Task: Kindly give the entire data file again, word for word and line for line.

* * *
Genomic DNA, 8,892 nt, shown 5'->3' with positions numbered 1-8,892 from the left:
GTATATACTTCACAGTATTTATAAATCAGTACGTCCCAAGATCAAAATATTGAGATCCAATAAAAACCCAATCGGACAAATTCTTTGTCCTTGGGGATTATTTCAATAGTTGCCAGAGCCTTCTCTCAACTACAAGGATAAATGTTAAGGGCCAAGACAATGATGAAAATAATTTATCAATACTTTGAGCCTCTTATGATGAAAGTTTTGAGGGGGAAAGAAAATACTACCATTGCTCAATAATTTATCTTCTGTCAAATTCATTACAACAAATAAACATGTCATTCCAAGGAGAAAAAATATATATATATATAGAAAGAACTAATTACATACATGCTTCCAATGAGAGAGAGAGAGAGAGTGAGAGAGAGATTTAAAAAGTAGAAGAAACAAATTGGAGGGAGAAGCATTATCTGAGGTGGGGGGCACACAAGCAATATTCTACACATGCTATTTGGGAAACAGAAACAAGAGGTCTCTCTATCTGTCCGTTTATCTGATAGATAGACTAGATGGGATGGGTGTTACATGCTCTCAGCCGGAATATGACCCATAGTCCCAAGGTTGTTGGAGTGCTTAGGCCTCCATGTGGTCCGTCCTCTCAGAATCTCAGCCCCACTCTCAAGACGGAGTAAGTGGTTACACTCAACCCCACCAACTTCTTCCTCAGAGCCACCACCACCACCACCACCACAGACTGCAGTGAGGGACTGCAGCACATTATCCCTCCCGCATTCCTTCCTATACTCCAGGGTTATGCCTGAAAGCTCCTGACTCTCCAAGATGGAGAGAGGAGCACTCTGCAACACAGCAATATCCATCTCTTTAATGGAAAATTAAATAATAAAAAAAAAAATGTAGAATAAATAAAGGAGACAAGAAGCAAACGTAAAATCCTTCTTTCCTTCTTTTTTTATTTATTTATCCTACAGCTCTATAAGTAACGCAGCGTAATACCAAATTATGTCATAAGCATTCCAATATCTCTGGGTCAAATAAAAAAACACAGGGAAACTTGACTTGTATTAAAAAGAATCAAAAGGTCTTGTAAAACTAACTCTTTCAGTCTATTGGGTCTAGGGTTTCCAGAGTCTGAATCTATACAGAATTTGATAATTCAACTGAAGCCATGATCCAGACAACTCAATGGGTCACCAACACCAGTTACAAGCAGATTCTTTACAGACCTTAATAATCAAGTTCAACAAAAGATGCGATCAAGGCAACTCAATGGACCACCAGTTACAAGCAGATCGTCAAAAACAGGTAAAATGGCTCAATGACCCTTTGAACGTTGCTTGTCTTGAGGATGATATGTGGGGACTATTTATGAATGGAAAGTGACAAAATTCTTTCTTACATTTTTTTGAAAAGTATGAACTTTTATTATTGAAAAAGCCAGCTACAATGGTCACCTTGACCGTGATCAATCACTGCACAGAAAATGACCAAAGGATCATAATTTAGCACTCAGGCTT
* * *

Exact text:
Genomic DNA, 8,892 nt, shown 5'->3' with positions numbered 1-8,892 from the left:
GTATATACTTCACAGTATTTATAAATCAGTACGTCCCAAGATCAAAATATTGAGATCCAATAAAAACCCAATCGGACAAATTCTTTGTCCTTGGGGATTATTTCAATAGTTGCCAGAGCCTTCTCTCAACTACAAGGATAAATGTTAAGGGCCAAGACAATGATGAAAATAATTTATCAATACTTTGAGCCTCTTATGATGAAAGTTTTGAGGGGGAAAGAAAATACTACCATTGCTCAATAATTTATCTTCTGTCAAATTCATTACAACAAATAAACATGTCATTCCAAGGAGAAAAAATATATATATATATAGAAAGAACTAATTACATACATGCTTCCAATGAGAGAGAGAGAGAGAGTGAGAGAGAGATTTAAAAAGTAGAAGAAACAAATTGGAGGGAGAAGCATTATCTGAGGTGGGGGGCACACAAGCAATATTCTACACATGCTATTTGGGAAACAGAAACAAGAGGTCTCTCTATCTGTCCGTTTATCTGATAGATAGACTAGATGGGATGGGTGTTACATGCTCTCAGCCGGAATATGACCCATAGTCCCAAGGTTGTTGGAGTGCTTAGGCCTCCATGTGGTCCGTCCTCTCAGAATCTCAGCCCCACTCTCAAGACGGAGTAAGTGGTTACACTCAACCCCACCAACTTCTTCCTCAGAGCCACCACCACCACCACCACCACAGACTGCAGTGAGGGACTGCAGCACATTATCCCTCCCGCATTCCTTCCTATACTCCAGGGTTATGCCTGAAAGCTCCTGACTCTCCAAGATGGAGAGAGGAGCACTCTGCAACACAGCAATATCCATCTCTTTAATGGAAAATTAAATAATAAAAAAAAAAATGTAGAATAAATAAAGGAGACAAGAAGCAAACGTAAAATCCTTCTTTCCTTCTTTTTTTATTTATTTATCCTACAGCTCTATAAGTAACGCAGCGTAATACCAAATTATGTCATAAGCATTCCAATATCTCTGGGTCAAATAAAAAAACACAGGGAAACTTGACTTGTATTAAAAAGAATCAAAAGGTCTTGTAAAACTAACTCTTTCAGTCTATTGGGTCTAGGGTTTCCAGAGTCTGAATCTATACAGAATTTGATAATTCAACTGAAGCCATGATCCAGACAACTCAATGGGTCACCAACACCAGTTACAAGCAGATTCTTTACAGACCTTAATAATCAAGTTCAACAAAAGATGCGATCAAGGCAACTCAATGGACCACCAGTTACAAGCAGATCGTCAAAAACAGGTAAAATGGCTCAATGACCCTTTGAACGTTGCTTGTCTTGAGGATGATATGTGGGGACTATTTATGAATGGAAAGTGACAAAATTCTTTCTTACATTTTTTTGAAAAGTATGAACTTTTATTATTGAAAAAGCCAGCTACAATGGTCACCTTGACCGTGATCAATCACTGCACAGAAAATGACCAAAGGATCATAATTTAGCACTCAGGCTT